About the Authors: Melissa Coulter serves as a Public Diplomacy Desk Officer in the Bureau of South and Central Asian Affairs, and Jeffrey Anderson serves as a Public Affairs Officer at the U.S. Embassy Colombo, Sri Lanka.
We recently traveled to Jaffna with Ambassador Patricia Butenis, USAID Director Jim Bednar, and other Embassy staff for the opening of our new American Corner on January 24. We flew up in a 17-seat turbo-prop plane at a low altitude, giving us an aerial view of the island and of the recent flooding.
Jaffna, the historical and cultural heart of northern Sri Lanka, was one of the cities most affected by Sri Lanka's 26-year civil conflict. The city still bears scars from the conflict, but with the end of the war in May 2009, residents hope they can rebuild the city and culture.
The United States has close historical ties with Jaffna. Arriving in Jaffna in 1813, American missionaries established the first printing press in Jaffna and the first medical centers, medical schools, and the first Tamil-language newspaper in Ceylon (present-day Sri Lanka). Harriet Winslow, the great grandmother of the late Secretary of State John Foster Dulles, also founded the Uduvil Girls School, the first all-girls boarding school in Asia.
Building on these traditions, we the opened our new American Corner in Jaffna. It's housed at the Jaffna Social Action Center, which is coincidentally next door to the location of the American Center, which closed in the 1980s due to heightened violence.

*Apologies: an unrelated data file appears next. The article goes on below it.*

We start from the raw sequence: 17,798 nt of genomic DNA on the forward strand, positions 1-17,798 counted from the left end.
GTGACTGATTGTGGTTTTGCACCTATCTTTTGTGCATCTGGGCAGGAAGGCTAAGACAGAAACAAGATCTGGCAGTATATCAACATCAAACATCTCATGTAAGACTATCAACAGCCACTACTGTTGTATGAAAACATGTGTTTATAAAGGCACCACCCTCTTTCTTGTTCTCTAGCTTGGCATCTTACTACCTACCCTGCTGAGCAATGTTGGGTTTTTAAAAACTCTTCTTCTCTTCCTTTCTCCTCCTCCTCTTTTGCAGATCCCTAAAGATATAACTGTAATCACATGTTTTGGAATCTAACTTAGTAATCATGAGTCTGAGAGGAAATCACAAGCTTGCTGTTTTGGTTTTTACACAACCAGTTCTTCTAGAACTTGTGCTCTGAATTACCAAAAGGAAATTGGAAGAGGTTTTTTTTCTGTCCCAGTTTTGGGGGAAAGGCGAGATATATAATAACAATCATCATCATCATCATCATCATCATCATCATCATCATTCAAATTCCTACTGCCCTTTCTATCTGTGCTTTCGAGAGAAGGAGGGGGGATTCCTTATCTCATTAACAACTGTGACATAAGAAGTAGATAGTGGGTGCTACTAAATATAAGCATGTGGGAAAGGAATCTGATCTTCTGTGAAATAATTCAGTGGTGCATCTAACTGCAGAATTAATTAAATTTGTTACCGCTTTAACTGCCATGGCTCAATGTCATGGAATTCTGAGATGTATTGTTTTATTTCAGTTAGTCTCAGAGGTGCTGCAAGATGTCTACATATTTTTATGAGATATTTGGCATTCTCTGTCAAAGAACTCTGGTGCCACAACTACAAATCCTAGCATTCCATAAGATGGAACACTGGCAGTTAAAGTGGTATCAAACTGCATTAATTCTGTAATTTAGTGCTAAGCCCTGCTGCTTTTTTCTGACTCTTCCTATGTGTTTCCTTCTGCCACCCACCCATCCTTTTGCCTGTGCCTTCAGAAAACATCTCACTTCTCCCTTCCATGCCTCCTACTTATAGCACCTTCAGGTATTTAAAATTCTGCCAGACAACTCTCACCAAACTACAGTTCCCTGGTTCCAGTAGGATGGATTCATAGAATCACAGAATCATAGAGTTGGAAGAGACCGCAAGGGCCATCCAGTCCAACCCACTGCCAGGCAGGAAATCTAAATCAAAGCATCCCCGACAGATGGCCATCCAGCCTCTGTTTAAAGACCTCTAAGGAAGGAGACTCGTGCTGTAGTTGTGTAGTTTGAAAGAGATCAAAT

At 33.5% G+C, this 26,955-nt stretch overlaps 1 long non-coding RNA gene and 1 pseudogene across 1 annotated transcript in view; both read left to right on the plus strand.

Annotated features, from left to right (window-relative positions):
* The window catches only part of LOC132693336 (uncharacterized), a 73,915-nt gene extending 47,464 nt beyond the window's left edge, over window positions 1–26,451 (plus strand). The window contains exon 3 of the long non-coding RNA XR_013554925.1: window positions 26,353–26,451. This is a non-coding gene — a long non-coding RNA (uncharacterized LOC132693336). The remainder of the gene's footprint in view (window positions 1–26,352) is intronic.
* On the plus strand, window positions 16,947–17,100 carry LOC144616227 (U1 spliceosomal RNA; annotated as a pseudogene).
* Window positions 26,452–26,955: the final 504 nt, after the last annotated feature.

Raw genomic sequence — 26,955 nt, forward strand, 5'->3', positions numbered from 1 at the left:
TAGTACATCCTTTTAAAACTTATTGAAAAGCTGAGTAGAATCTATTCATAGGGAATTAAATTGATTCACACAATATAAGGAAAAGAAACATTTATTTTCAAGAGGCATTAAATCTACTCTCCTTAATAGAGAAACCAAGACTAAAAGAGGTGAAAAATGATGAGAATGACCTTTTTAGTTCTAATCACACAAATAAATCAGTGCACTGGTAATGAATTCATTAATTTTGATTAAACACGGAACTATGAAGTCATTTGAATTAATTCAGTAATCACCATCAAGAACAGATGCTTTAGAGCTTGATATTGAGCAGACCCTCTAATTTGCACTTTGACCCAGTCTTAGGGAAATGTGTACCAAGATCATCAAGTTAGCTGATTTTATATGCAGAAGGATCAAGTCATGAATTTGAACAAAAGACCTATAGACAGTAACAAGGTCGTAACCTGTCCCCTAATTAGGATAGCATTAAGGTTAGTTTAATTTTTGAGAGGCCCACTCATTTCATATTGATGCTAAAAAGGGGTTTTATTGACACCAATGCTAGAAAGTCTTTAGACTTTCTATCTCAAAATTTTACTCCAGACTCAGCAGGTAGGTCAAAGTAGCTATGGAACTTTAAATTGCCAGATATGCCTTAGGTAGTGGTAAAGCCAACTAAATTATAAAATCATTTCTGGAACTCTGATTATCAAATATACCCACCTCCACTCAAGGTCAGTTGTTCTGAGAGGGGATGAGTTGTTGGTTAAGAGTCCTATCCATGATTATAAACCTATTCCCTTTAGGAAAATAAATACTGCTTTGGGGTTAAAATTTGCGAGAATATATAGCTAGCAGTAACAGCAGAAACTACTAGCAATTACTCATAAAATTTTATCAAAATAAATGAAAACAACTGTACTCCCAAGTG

During the opening, the Jaffna Social Action Center welcomed guests with colorful flowers into its brightly painted courtyard and open-air auditorium for the opening ceremony. The Udavil Girls College Choir, dressed in crisp white dresses, set a tone of hope and reconciliation with their performance of a song about moving forward together in peace. After all the official remarks and ribbon cutting concluded, the crowd stayed for more than an hour enjoying refreshments, viewing the poster show on the United States' long history with Jaffna, and checking out the American Corner library collection and internet connection.
The corner includes computers, DVC equipment, and resources on studying in the United States, and other books and reference materials. The 100 guests at the opening included Major General Hathurusinghe, Commanding Officer for Jaffna, V. Mahalingam, Chief Officer of the Indian Consulate in Jaffna, Yoga Patgunarajha, Mayor of Jaffna, and various religious leaders, community leaders, journalists, and students.
As Ambassador Butenis said in her inaugural remarks, we hope and expect that the American Corner in Jaffna will quickly become a vibrant community center, digitally connecting Jaffna with the rest of Sri Lanka and with the world and providing a space for dialogue between Sri Lankans and Americans. The Embassy also has American Corners in Kandy, Oluvil and in Male, the capital of the Maldives.